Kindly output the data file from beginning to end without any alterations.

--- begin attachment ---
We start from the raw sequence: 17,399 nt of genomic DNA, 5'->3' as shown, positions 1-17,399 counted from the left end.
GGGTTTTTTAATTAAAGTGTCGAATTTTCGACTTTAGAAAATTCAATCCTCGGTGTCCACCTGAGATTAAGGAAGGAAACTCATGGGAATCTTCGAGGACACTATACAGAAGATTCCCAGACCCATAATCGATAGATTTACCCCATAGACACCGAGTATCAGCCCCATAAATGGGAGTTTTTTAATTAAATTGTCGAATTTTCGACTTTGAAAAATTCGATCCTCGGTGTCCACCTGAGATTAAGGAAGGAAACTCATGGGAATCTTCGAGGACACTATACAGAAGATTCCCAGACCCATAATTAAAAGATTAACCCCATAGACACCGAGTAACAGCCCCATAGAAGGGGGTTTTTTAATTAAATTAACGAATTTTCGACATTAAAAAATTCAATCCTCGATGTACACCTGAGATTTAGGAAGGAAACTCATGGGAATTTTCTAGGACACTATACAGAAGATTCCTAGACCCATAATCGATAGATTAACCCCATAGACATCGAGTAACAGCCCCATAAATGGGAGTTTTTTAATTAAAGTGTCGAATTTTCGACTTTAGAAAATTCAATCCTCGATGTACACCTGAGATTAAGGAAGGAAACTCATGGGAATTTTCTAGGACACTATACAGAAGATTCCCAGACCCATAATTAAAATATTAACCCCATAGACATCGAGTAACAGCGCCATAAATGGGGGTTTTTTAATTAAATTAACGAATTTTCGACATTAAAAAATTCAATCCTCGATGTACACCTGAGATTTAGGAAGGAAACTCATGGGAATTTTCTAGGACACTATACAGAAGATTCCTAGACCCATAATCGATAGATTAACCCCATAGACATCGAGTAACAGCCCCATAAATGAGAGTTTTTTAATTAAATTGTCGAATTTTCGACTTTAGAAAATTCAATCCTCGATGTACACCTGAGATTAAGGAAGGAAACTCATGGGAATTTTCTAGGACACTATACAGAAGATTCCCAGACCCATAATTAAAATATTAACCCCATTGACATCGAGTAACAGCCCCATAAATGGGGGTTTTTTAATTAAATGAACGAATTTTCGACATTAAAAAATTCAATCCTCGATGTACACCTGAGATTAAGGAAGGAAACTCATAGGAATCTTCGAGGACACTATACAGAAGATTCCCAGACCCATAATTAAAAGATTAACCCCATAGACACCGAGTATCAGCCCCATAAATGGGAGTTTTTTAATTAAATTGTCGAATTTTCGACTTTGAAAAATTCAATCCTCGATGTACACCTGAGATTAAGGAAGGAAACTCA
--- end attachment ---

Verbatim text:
We start from the raw sequence: 17,399 nt of genomic DNA, 5'->3' as shown, positions 1-17,399 counted from the left end.
GGGTTTTTTAATTAAAGTGTCGAATTTTCGACTTTAGAAAATTCAATCCTCGGTGTCCACCTGAGATTAAGGAAGGAAACTCATGGGAATCTTCGAGGACACTATACAGAAGATTCCCAGACCCATAATCGATAGATTTACCCCATAGACACCGAGTATCAGCCCCATAAATGGGAGTTTTTTAATTAAATTGTCGAATTTTCGACTTTGAAAAATTCGATCCTCGGTGTCCACCTGAGATTAAGGAAGGAAACTCATGGGAATCTTCGAGGACACTATACAGAAGATTCCCAGACCCATAATTAAAAGATTAACCCCATAGACACCGAGTAACAGCCCCATAGAAGGGGGTTTTTTAATTAAATTAACGAATTTTCGACATTAAAAAATTCAATCCTCGATGTACACCTGAGATTTAGGAAGGAAACTCATGGGAATTTTCTAGGACACTATACAGAAGATTCCTAGACCCATAATCGATAGATTAACCCCATAGACATCGAGTAACAGCCCCATAAATGGGAGTTTTTTAATTAAAGTGTCGAATTTTCGACTTTAGAAAATTCAATCCTCGATGTACACCTGAGATTAAGGAAGGAAACTCATGGGAATTTTCTAGGACACTATACAGAAGATTCCCAGACCCATAATTAAAATATTAACCCCATAGACATCGAGTAACAGCGCCATAAATGGGGGTTTTTTAATTAAATTAACGAATTTTCGACATTAAAAAATTCAATCCTCGATGTACACCTGAGATTTAGGAAGGAAACTCATGGGAATTTTCTAGGACACTATACAGAAGATTCCTAGACCCATAATCGATAGATTAACCCCATAGACATCGAGTAACAGCCCCATAAATGAGAGTTTTTTAATTAAATTGTCGAATTTTCGACTTTAGAAAATTCAATCCTCGATGTACACCTGAGATTAAGGAAGGAAACTCATGGGAATTTTCTAGGACACTATACAGAAGATTCCCAGACCCATAATTAAAATATTAACCCCATTGACATCGAGTAACAGCCCCATAAATGGGGGTTTTTTAATTAAATGAACGAATTTTCGACATTAAAAAATTCAATCCTCGATGTACACCTGAGATTAAGGAAGGAAACTCATAGGAATCTTCGAGGACACTATACAGAAGATTCCCAGACCCATAATTAAAAGATTAACCCCATAGACACCGAGTATCAGCCCCATAAATGGGAGTTTTTTAATTAAATTGTCGAATTTTCGACTTTGAAAAATTCAATCCTCGATGTACACCTGAGATTAAGGAAGGAAACTCA